Friday Five: Erin Zindle & The Ragbirds, Half Blue, J. Michael & The Heavy Burden, Lonelysaki, And Spiders


Art for the albums and singles featured in this week's Friday Five.

Friday Five highlights music by Washtenaw County-associated artists and labels.

This week features fiddle-grunge by Erin Zindle & The Ragbirds, laidback hip-hop by Half Blue, adult rock by J. Michael & The Heavy Burden, dream-pop electronica by Lonelysaki, and lo-fi alt-country by And Spiders.


Erin Zindle & The Ragbirds, "New Story"
Ann Arbor's Erin Zindle has made a career of straddling genres, with her music touching on various world-folk traditions as well as alternative rock and Americana. "New Story," the latest single by Zindle and her band, The Ragbirds, continues the genre mashups—but all within one song this time. The tune starts with a mournful Irish melody, melts into plucked-fiddle singer-songwriter fare, then explodes into bluesy grunge just before the halfway mark of the song's nearly five-and-a-half-minute runtime. The video for "New Story" was filmed in Dexter at Barry Lonik's farmhouse—aka Rancho Tranquilico, which hosts concerts during warmer months—and at Ann Arbor's West Park bandshell. This is the first of several singles Zindle has scheduled for 2023, though "New Story" isn't a new song; check out the live version recorded at The Ark in 2019, too.


Half Blue, In Bloom
Former Ypsilanti resident Tyler Thompson is one-third of the town's Calculated Beats crew, but he recently decided to take his talents to South Detroit—er, I mean, Wyandotte. Thompson's Half Blue project specializes in what sounds to be sample-based hip-hop, likely using 1960s and 1970s recordings with a lot of strings as his prime sources for melodies and hooks. The beats on In Bloom generally evoke the sort of laidback instrumentals heard on the Lofi Girl YouTube channel. But rappers FoePound McGinnis and Ronnie Alpha appear on a track each here, and soulful singer The Third Son guests on "Jounin," showing Thompson is equally adept at creating music to showcase vocalists as he is at conjuring sounds for study or slumber. (Hint: Rappers looking for a producer should give Half Blue a shout.)


J. Michael & The Heavy Burden, J. Michael & The Heavy Burden
Ann Arbor's J. Michael & The Heavy Burden make adult rock 'n' roll. I'm not even sure what I mean by that, but that's the first thought I had while listening to the group's self-titled debut, which touches on all the genres the band mentions on its Facebook page: blues, folk, Americana, jam rock, etc. All 12 songs here are expertly executed and would go over well at outdoor concerts or in local bars—even if the listeners are unfamiliar with J. Michael and Co.'s music. That's because their tunes are all catchy and comfortable, evoking all sorts of classic/alt rock vibes with just enough dusty twang to attract country-centric listeners, too.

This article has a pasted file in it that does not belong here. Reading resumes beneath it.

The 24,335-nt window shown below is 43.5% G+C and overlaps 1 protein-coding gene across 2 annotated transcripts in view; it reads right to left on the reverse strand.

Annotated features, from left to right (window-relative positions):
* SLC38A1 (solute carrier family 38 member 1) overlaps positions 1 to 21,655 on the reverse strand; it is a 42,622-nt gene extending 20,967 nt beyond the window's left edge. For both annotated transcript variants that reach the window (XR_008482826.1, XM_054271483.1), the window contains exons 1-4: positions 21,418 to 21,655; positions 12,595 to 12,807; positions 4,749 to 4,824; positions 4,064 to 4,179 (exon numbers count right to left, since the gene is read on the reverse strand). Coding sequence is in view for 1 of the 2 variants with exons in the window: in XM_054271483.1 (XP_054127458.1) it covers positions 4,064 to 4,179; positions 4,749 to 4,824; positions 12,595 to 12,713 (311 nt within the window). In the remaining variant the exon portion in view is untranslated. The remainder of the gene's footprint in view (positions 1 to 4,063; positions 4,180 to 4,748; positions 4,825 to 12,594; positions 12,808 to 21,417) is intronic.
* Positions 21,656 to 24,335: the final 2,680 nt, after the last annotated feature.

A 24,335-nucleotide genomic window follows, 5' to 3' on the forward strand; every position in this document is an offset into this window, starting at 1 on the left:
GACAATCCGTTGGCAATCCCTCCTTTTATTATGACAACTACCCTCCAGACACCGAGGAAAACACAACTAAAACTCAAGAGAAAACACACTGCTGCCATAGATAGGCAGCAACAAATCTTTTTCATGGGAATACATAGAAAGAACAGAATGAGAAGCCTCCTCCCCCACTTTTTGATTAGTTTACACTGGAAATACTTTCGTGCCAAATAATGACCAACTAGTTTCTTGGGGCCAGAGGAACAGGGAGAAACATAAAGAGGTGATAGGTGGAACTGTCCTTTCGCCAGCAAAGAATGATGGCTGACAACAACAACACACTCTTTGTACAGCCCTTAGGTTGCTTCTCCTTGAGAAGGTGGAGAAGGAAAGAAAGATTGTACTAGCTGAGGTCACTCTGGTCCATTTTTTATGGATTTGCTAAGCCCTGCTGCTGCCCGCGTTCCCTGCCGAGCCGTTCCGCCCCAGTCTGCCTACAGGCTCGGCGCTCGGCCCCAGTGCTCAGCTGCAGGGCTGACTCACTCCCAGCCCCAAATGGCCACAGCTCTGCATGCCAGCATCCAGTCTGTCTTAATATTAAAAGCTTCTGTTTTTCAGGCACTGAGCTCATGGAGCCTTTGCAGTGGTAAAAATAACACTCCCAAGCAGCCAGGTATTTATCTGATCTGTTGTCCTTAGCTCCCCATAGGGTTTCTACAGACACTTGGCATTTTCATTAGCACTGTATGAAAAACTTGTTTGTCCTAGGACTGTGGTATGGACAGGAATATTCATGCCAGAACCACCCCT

Lonelysaki, Sherpa
When not ripping board-flipping tricks at local skateparks, Ypsilanti's Lonelysaki found time to make a lovely debut album, Sherpa, which is filled with electronic dream pop influenced by drum 'n' bass, lo-fi hip-hop, IDM techno, and vaporwave. I always seem to bring up Tycho whenever I hear an electronic music producer who creates emotional and evocative melodies over skittering beats (c.f., Ann Arbor's Otherseas), but that's because the former Ghostly artist's beautiful music is so lodged in my brain that I get happy whenever I hear anything remotely like it. Lonelysaki is a young guy, and I'm sure there are newer acts than Tycho that these up-and-coming musicians could cite as influences or peers, but I don't know who they are yet. So, young people: Tell me who these artists are because I'm always open to more Tycho-esque music in my life, which is why I like Lonelysaki's Sherpa so much.


And Spiders, In The Woods (Deluxe Edition)
Ann Arbor's We're Twins label pumped out a giant spindle of CD-R releases between 2000 and 2006, all in small quantities, with most recordings not reaching too far outside of Southeast Michigan. But from time to time over the past few years, label co-founder Jason Voss has been putting old We're Twins releases up on Bandcamp, and he just posted that he'll upload something to the site every first Friday throughout 2023. It's a great way to discover or rediscover the Ypsi-Arbor DIY scene during that time—at least the branch focused on freak folk, indie rock, lo-fi, and electronic experiments. The band And Spiders was short-lived, only playing 10 shows before splitting up due to lead guitarist and backup vocalist Ben Tausig—another We're Twins co-founder—moving to New York City. The ensemble did manage to record an album, though, and this edition of And Spiders' 2002 record, In the Woods, features four additional tracks to the original 10, and it was remastered by Fred Thomas, who also plays drums on four songs. Voss handles bass on most of the tunes, and the lead singer is Kelly Jean Caldwell, who has gone on to release a couple of fab country-steeped solo albums. In the Woods is pretty ramshackle indie-folk rock, but that loose spirit is evident on every We're Twins release I've heard. The label was about capturing a moment in time, flaws and all, and it's great that we can now listen back to this period of time in Washtenaw County music. (Read an extensive interview about the origins and history of We're Twins here.)

Christopher Porter is a library technician and the editor of Pulp.